FBI memo: DNC staffer Seth Rich was 'very drunk' when shot, unable to help police before dying
Some reports have suggested he was heavily intoxicated at the time.
The Facts Inside Our Reporter’s Notebook
Newly declassified FBI documents reveal that murdered Democratic National Committee staffer Seth Rich was "very drunk" when he was shot by an unknown assailant and was unable to give police any useful information before he died.
Rich was murdered in Washington, D.C. in 2016. His death spawned a number of conspiracy theories, including that he was killed in connection to scandals within the Democratic party, though no evidence has emerged to substantiate those claims. Neither a motive for the killing nor a perpetrator have been determined.
The new FBI investigatory documents, meanwhile, state that Rich was heavily intoxicated at the time of his murder, a detail alluded to in some reports but confirmed by the declassified documents.
That detail is revealed in a heavily redacted interview FBI agents had with an assistant U.S. attorney whose identity is concealed in the report. The U.S. attorney apparently divulged to federal agents that, following Rich's being shot, "the police attempted to interview Rich on the way to the hospital but were not able to obtain a statement, because Rich was very drunk."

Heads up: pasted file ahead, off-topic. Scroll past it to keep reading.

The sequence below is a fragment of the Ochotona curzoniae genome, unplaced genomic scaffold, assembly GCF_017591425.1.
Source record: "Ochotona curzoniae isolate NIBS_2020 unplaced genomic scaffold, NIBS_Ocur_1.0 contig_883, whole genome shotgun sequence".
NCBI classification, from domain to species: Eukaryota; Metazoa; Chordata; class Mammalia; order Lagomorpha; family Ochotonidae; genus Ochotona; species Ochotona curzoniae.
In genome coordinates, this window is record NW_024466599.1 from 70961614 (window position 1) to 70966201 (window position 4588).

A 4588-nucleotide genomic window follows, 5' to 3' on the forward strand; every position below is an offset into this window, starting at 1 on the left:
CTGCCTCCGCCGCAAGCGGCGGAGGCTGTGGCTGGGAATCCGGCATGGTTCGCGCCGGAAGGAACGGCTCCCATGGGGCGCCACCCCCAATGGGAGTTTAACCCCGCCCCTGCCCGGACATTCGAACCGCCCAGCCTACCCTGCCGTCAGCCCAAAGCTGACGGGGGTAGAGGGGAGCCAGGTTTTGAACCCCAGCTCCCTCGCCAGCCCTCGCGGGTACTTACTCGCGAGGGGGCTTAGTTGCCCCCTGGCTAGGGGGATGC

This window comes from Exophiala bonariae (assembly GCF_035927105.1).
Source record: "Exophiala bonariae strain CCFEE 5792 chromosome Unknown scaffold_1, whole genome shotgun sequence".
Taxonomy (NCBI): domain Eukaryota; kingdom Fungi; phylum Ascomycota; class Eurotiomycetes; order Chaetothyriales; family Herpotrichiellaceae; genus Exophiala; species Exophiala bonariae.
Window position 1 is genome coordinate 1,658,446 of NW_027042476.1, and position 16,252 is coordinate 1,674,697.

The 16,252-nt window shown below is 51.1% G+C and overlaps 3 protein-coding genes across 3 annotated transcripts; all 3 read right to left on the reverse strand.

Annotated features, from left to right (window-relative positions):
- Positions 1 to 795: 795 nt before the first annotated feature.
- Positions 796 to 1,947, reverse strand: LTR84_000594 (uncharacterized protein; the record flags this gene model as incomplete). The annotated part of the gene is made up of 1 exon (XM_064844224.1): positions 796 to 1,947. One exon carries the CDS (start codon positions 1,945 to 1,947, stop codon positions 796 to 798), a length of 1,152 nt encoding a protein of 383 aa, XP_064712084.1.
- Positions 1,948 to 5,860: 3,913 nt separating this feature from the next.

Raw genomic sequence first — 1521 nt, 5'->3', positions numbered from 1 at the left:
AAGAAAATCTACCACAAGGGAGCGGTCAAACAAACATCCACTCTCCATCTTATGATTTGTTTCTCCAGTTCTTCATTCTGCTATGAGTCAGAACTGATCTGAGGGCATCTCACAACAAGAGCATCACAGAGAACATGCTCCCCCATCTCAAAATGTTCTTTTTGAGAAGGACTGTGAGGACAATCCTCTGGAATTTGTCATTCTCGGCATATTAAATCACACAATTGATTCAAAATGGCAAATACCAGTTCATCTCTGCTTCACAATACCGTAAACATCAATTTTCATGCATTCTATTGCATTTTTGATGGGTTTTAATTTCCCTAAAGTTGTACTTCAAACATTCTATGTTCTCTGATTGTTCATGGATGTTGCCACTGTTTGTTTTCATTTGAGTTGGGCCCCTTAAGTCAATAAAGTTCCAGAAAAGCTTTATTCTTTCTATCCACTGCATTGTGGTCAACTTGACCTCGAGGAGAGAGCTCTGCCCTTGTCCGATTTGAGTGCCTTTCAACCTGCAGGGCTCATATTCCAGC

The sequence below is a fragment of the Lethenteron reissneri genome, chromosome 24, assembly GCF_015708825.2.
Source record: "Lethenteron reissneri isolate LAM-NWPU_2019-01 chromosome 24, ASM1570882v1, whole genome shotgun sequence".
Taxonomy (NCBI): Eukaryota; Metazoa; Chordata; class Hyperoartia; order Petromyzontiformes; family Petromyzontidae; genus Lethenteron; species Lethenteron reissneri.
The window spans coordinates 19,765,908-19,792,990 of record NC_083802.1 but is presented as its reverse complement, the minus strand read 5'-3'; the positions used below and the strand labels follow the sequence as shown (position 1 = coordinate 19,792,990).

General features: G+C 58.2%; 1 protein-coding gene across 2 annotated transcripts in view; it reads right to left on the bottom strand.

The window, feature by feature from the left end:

The shooting took place early in the morning at about 4:20 a.m. in the Bloomingdale neighborhood of D.C.
The interview with the U.S. attorney also suggests a potential break in evidence custody: A heavily redacted portion claims that one individual after the killing "took Rich's personal laptop to his house," after which it was unclear if anything had been "deleted or changed" on the computer.
Elsewhere the document makes a passing reference to what appears to be a potential murder-for-hire motive though it is unclear who it involved. "Given [redacted] it is conceivable that an individual or group would want to pay for his death," one page of the documents declared.
Rich's family has slammed the conspiracy theories surrounding his death, calling those who have spread them "disgusting sociopaths." Fox News in October of last year reached a seven-figure settlement with Rich's family pursuant to a lawsuit the family brought against the network for its coverage of the murder.
News, not Noise
- Effort to spread discredited Russia collusion theory welcomed by McCain Senate panel, memos show
- Draft report of Maricopa audit finds Biden won but flags as many as 44,000 votes as 'critical'
- White House tells agencies to begin preparing for potential government shutdown
- Ten questions the Arizona election audit could answer Friday
- DeSantis sidesteps Biden rationing, acquires new monoclonal antibodies from U.K. drug firm